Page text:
You Can’t Out-Exercise a Bad Diet

As a person who is ultimately living day-to-day in the fitness world, I have to remember that exercise is still only part of the health equation. When a client comes to me with a goal of weight loss, I always have to keep in mind and share with them that weight loss is generally 75 percent diet and 25 percent exercise. For long term goals, diet and exercise work hand in hand – the most powerful team to achieve a purposeful result. The growing rise in obesity is directly related to the amount and the types of food that we, as Americans, have available to us. So many foods are passed for healthy that clearly are not. In school lunch programs, pizza is considered a vegetable. That is a glaring problem. Since when does cheese and meat on bread come out equal to green beans or celery? This contorted view of food is part of our nation’s weight epidemic. Whole foods – true vegetables, meats, dairy, grains and fruits – should be the staples that we live on day-to-day.

(a)

(a)

The image above shows how much junk an average american eats every year. Twenty nine pounds of fries is equivalent to an average 2-year-old toddler. That is a lot of fries! Moderation is severely lacking in American adults. The saying that “my eyes are bigger than my stomach” is starting to fade because our bodies are adapting to the giant portions that we see and are served daily. Very few people read the nutritional labels for serving sizes anymore and honestly, most people would be shocked to know what actual servings of their favorite foods are.

(b)

(b)

Some don’t realize it, but food can kill people. For most who suffer from food related health issues, it’s happening without their knowledge. Many mass produced foods are made with such a high chemical and fat content that there is no nutritional value to them whatsoever. Eating empty foods like this does not help curb your true hunger, it only adds to issues happening within your body. Heart disease and diabetes, while not new issues, are at an all time high due to the lack of moderation and low quality food we are putting into our bodies.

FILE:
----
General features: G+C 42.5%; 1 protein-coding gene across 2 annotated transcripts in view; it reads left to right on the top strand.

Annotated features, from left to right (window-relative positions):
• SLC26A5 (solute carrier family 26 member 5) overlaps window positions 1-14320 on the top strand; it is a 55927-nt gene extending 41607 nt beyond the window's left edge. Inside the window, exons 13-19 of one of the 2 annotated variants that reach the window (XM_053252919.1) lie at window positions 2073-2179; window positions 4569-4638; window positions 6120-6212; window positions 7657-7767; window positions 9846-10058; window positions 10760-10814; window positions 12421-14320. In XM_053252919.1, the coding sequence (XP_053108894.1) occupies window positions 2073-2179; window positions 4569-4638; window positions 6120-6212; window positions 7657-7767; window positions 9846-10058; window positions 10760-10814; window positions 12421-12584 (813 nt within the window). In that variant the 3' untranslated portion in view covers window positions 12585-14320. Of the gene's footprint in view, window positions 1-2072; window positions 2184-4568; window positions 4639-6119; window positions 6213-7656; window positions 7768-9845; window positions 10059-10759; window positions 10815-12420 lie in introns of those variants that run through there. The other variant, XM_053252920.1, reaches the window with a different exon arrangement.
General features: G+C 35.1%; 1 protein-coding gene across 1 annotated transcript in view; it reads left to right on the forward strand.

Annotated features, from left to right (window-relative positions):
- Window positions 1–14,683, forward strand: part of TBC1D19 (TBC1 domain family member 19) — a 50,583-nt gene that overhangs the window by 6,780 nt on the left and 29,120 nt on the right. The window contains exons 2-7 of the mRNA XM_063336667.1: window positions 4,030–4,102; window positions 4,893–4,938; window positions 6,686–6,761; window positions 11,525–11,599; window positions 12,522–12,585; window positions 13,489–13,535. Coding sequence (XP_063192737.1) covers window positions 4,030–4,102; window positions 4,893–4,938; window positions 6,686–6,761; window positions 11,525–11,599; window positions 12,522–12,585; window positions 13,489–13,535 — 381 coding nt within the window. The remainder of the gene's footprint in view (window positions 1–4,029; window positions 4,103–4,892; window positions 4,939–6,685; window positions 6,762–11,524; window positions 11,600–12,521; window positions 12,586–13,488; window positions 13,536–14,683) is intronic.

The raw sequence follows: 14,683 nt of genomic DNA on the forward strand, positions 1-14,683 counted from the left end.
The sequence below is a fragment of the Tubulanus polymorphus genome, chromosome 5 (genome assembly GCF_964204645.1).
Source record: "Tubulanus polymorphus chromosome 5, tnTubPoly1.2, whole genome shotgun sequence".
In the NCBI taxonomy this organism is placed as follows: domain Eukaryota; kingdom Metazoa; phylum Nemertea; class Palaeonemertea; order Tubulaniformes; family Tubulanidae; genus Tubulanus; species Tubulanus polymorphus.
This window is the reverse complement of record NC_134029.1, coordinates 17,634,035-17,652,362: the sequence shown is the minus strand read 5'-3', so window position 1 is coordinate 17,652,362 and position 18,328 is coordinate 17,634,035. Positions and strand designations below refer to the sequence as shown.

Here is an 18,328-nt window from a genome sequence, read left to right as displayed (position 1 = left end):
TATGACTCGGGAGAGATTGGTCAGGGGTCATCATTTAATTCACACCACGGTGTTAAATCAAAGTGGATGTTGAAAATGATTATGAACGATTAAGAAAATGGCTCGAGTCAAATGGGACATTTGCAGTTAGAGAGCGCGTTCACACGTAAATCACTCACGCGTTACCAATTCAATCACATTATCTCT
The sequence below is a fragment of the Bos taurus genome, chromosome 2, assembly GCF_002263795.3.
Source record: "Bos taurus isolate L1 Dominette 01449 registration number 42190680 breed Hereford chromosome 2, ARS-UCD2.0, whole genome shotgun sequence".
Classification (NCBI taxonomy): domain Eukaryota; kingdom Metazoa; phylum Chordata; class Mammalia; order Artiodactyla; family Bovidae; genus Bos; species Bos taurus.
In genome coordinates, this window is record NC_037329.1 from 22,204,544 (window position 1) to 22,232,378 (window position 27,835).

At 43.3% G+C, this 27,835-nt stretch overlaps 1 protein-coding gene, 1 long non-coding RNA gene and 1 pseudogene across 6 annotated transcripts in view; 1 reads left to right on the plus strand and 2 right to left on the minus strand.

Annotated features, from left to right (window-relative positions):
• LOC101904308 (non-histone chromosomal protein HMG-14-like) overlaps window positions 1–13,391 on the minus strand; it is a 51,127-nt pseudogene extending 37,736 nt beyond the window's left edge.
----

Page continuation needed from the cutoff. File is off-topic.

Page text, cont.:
A few tips that I would like to share are these:

1. Read your labels! An easy rule of thumb is “if you can’t pronounce it, don’t eat it.” Labels ridden with long chemical names aren’t “whole” foods in any way. Try to stick to the real stuff. 2. Snack smart! Keep healthy snacks on hand for the times when hunger hits and you aren’t able to make something. Fruits and veggies are great grab-and-go options. 3. Know your portions! Pizza isn’t bad, but eating half a pizza is.

“While diet and exercise are both important for long-term weight loss and fitness goals, remember this: ‘You can’t out-exercise a bad diet!’” (c).

(a) (image) http://www.creditloan.com/blog/food-consumption-in-america/
(b) http://www.dailymail.co.uk/femail/food/article-2970306/Graphic-reveals-food-portion-sizes-eating.html
(c) http://www.huffingtonpost.com/2014/04/30/exercise-vs-diet-for-weight-loss_n_5207271.html

Changing Our Perceptions of Accountability

“Accountability is the glue that ties commitment to the result.” - Bob Proctor